Farm Fragmentation

Urban sprawl 002

Farm fragmentation is defined as the division of a farmer’s land into a collection of scattered lots. Much of the fragmentation resulted from inheritance — splitting up the farm between family members.

Over the years large acreages have become smaller and smaller, and so today’s farmers own or leasing multiple properties that are non-contiguous.  Fragmentation has spread their farming operation over several spatially separated properties.

Yet fragmentation is also cultural.

Cultural Fragmentation

When residences encroach on a farming area, the urban development brings increased traffic, new shops and buildings, school zones, municipal rules, and complaints (the rich smell of manure spreading in the autumn); as well as more urban development.

Agriculture gradually loses ground.  Farmers sell all or part of their properties to “city-folk” and adjust their farming practices accordingly.  Businesses that support the farmers such as feed mills, tractors and parts sales, mechanics, welders, informal country kitchen diners, local co-ops, and other farmers, go out of business or move to more profitable farming communities.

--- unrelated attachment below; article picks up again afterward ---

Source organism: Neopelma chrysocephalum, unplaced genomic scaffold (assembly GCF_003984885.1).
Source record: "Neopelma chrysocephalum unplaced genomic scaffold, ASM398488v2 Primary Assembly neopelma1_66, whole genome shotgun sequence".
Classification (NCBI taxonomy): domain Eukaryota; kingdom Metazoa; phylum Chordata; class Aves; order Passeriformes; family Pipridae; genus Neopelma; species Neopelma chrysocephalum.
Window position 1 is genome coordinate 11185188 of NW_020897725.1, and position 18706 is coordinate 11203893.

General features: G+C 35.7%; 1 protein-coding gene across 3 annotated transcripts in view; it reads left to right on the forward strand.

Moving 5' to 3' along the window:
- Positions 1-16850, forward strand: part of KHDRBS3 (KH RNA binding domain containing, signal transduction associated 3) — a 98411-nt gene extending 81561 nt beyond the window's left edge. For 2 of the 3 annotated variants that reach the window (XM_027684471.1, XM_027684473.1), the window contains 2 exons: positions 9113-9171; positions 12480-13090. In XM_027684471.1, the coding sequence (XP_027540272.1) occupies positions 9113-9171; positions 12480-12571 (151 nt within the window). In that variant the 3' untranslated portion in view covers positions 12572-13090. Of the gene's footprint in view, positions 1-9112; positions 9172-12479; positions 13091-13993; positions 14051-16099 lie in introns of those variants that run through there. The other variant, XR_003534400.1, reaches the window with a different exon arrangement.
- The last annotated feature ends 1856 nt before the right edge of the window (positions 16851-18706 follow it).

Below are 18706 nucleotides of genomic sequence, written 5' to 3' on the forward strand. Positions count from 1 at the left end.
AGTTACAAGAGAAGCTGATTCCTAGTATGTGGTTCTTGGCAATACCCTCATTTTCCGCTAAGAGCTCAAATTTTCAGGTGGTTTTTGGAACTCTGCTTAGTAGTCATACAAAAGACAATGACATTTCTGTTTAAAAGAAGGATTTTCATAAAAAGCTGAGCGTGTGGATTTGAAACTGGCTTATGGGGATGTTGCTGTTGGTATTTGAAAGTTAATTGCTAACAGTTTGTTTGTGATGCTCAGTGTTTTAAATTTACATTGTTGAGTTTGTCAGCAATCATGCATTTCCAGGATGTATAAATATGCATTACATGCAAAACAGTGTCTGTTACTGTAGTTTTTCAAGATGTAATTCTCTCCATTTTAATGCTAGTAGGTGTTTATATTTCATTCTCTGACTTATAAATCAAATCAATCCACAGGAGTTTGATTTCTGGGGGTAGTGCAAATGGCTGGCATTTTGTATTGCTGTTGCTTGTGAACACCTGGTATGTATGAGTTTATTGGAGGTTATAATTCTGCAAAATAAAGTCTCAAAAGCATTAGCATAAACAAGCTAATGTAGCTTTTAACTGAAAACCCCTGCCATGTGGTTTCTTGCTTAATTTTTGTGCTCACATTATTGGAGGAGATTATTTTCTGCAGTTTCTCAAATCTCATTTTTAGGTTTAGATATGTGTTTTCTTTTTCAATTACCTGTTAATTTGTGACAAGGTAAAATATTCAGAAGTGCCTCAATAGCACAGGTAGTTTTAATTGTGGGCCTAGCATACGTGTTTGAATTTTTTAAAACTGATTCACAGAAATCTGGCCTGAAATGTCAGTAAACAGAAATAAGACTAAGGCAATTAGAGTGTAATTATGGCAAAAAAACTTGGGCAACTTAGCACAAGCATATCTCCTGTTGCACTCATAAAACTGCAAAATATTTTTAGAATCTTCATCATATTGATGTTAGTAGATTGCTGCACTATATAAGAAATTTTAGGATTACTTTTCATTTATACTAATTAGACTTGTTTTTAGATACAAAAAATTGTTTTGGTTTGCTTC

Farmers are forced to drive their trucks and tractors to properties further and further away, putting up with more complaints (tractors on the roads, noisy farm trucks), fewer services and more aggravation, until they too stop farming in the area, retire or move.

No One to Blame

It’s hard to blame the city-folk who just want to live in a house they can afford in a nice area.

It’s hard to blame the farmers for taking advantage of property market values driven higher due to increased demand.

It’s hard to blame the business owners who simply want to operate viable businesses.

It’s hard to blame local cash-strapped governments that need the increased tax base.

It’s hard to blame a provincial government that touts urban intensification and tries to protect greenspace.

But it is all fragmented short-term thinking. We have to start thinking comprehensively for the long-term and future generations ahead.  How will our children’s children’s children live?  Where will they get their food and water?

See also:

Farmland Development

Global Population

 

 

 

 

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